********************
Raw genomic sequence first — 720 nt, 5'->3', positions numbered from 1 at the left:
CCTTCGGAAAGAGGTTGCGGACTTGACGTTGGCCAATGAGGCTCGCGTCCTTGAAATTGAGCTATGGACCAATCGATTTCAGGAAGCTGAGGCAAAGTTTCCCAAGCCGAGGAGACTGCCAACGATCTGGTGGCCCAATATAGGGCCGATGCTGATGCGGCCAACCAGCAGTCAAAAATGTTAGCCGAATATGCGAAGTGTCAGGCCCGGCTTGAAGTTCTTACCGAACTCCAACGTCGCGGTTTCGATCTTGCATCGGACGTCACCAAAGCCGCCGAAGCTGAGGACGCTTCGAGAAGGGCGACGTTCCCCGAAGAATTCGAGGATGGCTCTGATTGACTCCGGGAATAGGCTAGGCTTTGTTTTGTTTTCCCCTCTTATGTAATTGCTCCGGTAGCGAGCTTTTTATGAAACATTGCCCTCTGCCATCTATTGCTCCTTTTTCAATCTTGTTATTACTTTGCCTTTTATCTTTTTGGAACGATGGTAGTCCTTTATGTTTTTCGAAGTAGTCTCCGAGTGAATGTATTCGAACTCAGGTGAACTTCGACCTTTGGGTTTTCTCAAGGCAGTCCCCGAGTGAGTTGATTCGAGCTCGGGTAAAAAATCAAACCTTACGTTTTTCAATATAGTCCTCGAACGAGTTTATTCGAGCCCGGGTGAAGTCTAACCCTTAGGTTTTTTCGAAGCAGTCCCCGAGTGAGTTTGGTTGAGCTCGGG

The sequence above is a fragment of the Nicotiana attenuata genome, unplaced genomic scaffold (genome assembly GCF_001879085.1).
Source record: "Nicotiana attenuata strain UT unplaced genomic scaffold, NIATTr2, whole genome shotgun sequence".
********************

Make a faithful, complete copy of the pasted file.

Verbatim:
Raw genomic sequence first — 720 nt, 5'->3', positions numbered from 1 at the left:
CCTTCGGAAAGAGGTTGCGGACTTGACGTTGGCCAATGAGGCTCGCGTCCTTGAAATTGAGCTATGGACCAATCGATTTCAGGAAGCTGAGGCAAAGTTTCCCAAGCCGAGGAGACTGCCAACGATCTGGTGGCCCAATATAGGGCCGATGCTGATGCGGCCAACCAGCAGTCAAAAATGTTAGCCGAATATGCGAAGTGTCAGGCCCGGCTTGAAGTTCTTACCGAACTCCAACGTCGCGGTTTCGATCTTGCATCGGACGTCACCAAAGCCGCCGAAGCTGAGGACGCTTCGAGAAGGGCGACGTTCCCCGAAGAATTCGAGGATGGCTCTGATTGACTCCGGGAATAGGCTAGGCTTTGTTTTGTTTTCCCCTCTTATGTAATTGCTCCGGTAGCGAGCTTTTTATGAAACATTGCCCTCTGCCATCTATTGCTCCTTTTTCAATCTTGTTATTACTTTGCCTTTTATCTTTTTGGAACGATGGTAGTCCTTTATGTTTTTCGAAGTAGTCTCCGAGTGAATGTATTCGAACTCAGGTGAACTTCGACCTTTGGGTTTTCTCAAGGCAGTCCCCGAGTGAGTTGATTCGAGCTCGGGTAAAAAATCAAACCTTACGTTTTTCAATATAGTCCTCGAACGAGTTTATTCGAGCCCGGGTGAAGTCTAACCCTTAGGTTTTTTCGAAGCAGTCCCCGAGTGAGTTTGGTTGAGCTCGGG

The sequence above is a fragment of the Nicotiana attenuata genome, unplaced genomic scaffold (genome assembly GCF_001879085.1).
Source record: "Nicotiana attenuata strain UT unplaced genomic scaffold, NIATTr2, whole genome shotgun sequence".